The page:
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Early last year, students from the Jindal Global Law School (JGLS) started the Legal Entrepreneurship Cell (LEC), an initiative aimed at providing business advisory to early stage ventures, and pro bono advisory to Tibetan refugees, amongst other things.
In this interview, Bar & Bench’s Shreya V chats with Harsh Loonker, a final year law student, to discuss the workings of the LEC.
Shreya V: Tell us about this society?
Harsh Loonker: The LEC is a pro bono initiative, aimed at providing holistic legal research solutions to early stage ventures, NGOs and individuals who typically cannot afford to hire legal services. The LEC was founded in February, 2016 and is headed by Suprotik Das, Mishaal Nathani and Harsh Loonker. The team at the LEC consists of students from the second to the fifth year.
Our strength lies in providing tailor-made legal research notes spanning a breadth of practice areas (corporate, commercial, foreign exchange, tax, etc.) and drafting various contract templates (commercial contracts, employment contracts, miscellaneous agreements). We have been functioning quite effectively over the past year and have dealt with many interesting and challenging legal issues concerning numerous start-ups and NGOs.
We also work towards coaching and mentoring our junior members to facilitate learning, development and teamwork so as to build experience and knowledge in the legal aspects of doing business.
SV: How does it function?
HL: One of our assets is our diversified and experienced faculty. Our faculty advisors are qualified lawyers with deep domain knowledge across a wide range of practice areas. For example, if we are consulted for an issue dealing with a commercial contract, we would approach a faculty that teaches corporate law and contracts. Similarly, if a taxation query finds its way to the LEC, a professor with prior taxation experience would be roped in.
All work is signed off by the professors, who are also admitted members of the bar. Further, all pre-incubation facilities are supported and provided by the University.
We function in a simple, yet effective manner; the initial contact and discussion happens between the members and a querist. We then form a team depending on the query, subject matter and members’ interest, chart out a plan of action, conduct the research/drafting activities, consult faculty and adhere to strict timelines and bar council ethical guidelines. The long term goal of the LEC is to provide law firm-quality work and build expertise in the legal issues involved in starting up, growing a business and running of NGOs.
SV: How did you come up with the idea?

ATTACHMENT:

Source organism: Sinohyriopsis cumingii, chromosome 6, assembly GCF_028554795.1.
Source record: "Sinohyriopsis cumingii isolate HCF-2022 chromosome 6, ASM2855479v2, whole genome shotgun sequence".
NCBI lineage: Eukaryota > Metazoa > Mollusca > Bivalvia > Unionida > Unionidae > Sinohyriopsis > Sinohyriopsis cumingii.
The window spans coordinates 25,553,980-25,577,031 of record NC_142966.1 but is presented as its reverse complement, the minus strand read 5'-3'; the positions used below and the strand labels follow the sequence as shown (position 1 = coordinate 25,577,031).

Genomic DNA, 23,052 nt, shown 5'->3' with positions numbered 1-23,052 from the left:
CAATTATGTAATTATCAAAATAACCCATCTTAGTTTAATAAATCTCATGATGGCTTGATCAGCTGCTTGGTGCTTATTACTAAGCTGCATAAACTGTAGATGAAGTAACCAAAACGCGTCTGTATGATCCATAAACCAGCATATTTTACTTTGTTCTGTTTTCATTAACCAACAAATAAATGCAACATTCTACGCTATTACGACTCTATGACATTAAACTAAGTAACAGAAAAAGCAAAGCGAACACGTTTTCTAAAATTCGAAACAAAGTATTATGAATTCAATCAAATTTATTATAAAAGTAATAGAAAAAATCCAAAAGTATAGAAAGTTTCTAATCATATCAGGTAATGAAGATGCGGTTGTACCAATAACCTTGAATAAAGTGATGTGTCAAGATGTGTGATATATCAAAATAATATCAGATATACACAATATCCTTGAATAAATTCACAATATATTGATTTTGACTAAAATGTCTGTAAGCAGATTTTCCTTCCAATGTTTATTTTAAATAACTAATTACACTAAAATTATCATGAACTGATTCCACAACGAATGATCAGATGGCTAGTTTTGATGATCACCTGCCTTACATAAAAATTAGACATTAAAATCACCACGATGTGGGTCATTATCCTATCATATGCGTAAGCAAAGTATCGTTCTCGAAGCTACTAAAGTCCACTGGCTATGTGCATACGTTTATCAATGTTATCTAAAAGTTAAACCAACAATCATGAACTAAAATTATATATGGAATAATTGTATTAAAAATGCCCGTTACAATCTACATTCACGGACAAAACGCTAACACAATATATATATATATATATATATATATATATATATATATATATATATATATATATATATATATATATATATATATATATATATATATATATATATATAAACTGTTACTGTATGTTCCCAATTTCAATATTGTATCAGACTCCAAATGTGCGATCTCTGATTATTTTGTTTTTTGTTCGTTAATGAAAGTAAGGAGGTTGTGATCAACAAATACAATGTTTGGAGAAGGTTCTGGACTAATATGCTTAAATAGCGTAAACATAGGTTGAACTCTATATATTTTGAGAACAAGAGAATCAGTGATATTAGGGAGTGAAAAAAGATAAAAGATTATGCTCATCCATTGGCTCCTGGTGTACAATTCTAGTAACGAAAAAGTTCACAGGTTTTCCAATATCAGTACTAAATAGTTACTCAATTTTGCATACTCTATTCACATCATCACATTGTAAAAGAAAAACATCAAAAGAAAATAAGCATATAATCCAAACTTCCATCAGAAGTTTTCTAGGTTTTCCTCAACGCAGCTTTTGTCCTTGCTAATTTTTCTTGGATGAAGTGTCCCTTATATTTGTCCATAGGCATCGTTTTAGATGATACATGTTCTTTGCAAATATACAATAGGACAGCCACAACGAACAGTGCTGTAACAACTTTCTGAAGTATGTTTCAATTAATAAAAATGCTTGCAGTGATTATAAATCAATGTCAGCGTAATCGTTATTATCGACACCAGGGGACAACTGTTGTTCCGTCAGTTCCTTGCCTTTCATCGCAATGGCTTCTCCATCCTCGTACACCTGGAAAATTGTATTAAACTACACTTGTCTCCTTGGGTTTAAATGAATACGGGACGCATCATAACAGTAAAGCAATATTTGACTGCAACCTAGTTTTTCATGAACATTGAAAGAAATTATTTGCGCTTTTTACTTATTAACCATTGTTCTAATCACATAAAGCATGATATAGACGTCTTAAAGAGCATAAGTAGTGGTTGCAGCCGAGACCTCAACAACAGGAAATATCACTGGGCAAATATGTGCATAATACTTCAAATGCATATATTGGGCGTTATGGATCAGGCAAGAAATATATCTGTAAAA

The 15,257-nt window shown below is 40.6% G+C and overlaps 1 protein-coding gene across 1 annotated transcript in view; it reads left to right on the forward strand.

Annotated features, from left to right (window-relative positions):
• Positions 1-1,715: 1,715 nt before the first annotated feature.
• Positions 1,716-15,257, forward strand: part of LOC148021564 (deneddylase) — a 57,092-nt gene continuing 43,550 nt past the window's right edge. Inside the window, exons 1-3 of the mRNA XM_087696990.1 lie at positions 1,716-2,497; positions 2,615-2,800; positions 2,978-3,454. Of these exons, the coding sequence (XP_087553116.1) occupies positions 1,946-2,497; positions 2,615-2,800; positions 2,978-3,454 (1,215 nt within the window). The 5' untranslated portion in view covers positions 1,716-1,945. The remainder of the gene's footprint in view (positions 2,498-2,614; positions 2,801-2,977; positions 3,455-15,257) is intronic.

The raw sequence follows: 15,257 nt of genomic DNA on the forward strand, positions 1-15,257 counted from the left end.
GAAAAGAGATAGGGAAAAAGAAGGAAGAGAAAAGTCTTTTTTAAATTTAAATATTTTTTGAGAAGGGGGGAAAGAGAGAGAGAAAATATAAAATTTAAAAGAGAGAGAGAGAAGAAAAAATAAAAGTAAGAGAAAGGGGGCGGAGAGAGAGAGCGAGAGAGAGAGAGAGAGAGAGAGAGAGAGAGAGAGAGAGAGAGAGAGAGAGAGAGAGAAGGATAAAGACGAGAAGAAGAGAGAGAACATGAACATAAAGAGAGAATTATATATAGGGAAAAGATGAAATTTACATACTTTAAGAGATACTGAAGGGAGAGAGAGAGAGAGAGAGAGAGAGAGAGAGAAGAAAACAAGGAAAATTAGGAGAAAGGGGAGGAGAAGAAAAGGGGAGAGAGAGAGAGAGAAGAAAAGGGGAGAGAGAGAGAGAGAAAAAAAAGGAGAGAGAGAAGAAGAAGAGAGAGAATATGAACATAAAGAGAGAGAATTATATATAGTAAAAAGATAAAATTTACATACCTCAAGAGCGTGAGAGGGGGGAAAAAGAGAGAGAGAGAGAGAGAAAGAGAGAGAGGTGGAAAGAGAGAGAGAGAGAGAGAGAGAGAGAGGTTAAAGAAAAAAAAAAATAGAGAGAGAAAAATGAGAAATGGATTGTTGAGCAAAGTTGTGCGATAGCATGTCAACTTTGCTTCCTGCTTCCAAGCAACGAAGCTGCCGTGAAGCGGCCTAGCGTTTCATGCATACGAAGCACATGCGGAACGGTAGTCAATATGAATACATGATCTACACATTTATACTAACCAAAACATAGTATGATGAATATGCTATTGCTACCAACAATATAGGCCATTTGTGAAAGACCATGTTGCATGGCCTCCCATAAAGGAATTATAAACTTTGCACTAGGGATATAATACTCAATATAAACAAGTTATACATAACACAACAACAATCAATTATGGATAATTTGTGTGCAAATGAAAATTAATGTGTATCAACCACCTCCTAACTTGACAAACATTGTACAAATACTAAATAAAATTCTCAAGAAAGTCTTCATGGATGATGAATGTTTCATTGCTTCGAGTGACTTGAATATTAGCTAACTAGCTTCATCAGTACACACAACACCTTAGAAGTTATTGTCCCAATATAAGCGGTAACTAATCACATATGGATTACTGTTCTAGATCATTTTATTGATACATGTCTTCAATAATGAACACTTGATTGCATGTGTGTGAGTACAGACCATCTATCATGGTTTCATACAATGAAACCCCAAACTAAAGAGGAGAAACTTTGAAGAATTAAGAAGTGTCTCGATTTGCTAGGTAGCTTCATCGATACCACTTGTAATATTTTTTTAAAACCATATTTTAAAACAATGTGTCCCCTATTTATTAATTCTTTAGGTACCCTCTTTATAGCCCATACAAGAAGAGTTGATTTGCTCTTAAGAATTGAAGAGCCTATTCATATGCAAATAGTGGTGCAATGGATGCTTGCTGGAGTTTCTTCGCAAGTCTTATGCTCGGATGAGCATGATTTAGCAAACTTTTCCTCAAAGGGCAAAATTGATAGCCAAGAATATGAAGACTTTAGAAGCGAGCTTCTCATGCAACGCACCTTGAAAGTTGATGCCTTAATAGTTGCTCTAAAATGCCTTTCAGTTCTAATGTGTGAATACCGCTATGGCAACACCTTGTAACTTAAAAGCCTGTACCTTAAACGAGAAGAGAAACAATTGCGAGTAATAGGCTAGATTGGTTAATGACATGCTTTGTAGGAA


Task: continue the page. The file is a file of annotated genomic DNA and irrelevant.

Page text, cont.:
HL: We have always been interested in the confluence of law and business. Added to this, with the advent of the Start-Up India Action Plan last year, the demand for pre-incubation and incorporation advisor was on the steady rise. Running parallel to this, various centres in our university, from the business school to the liberal arts school, were in the process of incubating several start-ups out of the Delhi-NCR region and were also playing host to a number of entrepreneurs who needed holistic business solutions.
We theorised that a pro bono consulting practice was the need of the hour, which finally led to the inception of the LEC. This also meant that the business and legal consultancy aspect was available under one roof at JGU, thereby improving our engagement with the start-up ecosystem.
As law students, we also saw an opportunity to convert our theoretical understanding of the law into practice by dealing with very real albeit challenging legal issues at our doorstep. It also dawned upon us that for entrepreneurs and businessmen alike, the requirement is to have simple, uncomplicated and pragmatic legal solutions.
SV: What initiatives has the LEC been part of?
HL: Keeping in line with confidentiality, we cannot, of course disclose the names of the start-ups we have worked with. However, a snapshot into our activities for 2016 include:
We do not represent our clients in any form, whatsoever, in front of courts, quasi-judicial bodies, tribunals or notary/registrar’s offices.
SV: How has this impacted you individually?
HL: The LEC functions as a unit. As such, the takeaway for each of our members is manifold. There is an increased appetite amongst our members to solve real business problems via legal research. Working at the LEC is analogous to a full-time job; there are real issues waiting to be solved, strict timelines to be adhered to, and an individual’s soft skills to be developed.
The legal profession brings with it an astute focus on developing one’s soft skills and learning how to deal with people. At the LEC, we are trying to start early and hone our soft-skills – something that is often overlooked in our daily lives as law students.
SV: Do you plan on expanding this to other law schools?
HL: Absolutely. Expanding the LEC to function on a Pan-India basis is essential. We seek to partner with other law and business schools in India so that we can collaborate and elicit business solutions on a pro-bono basis to startups and NGOs around India.
The members of the LEC team are: Harsh Loonker, Suprotik Das, Vedant Agrawal, Narayan Gupta, Saamir Prabhakar Raketla, Rishikesh Vishwanath Hiremath, Isha Malik, Tantuvardhn Sabharinathan, Aishwarya Singh, Aditya Vora Viral, Anubhav Khamroi, Anujay Shrivastava, Pranav Narang, Reshabh Bajaj, Vinitika Vij, Depti Narayanan, Madhavi Achaiah, Himani Bhatt, Anant Goenka, Onshi and Mishaal Nathani.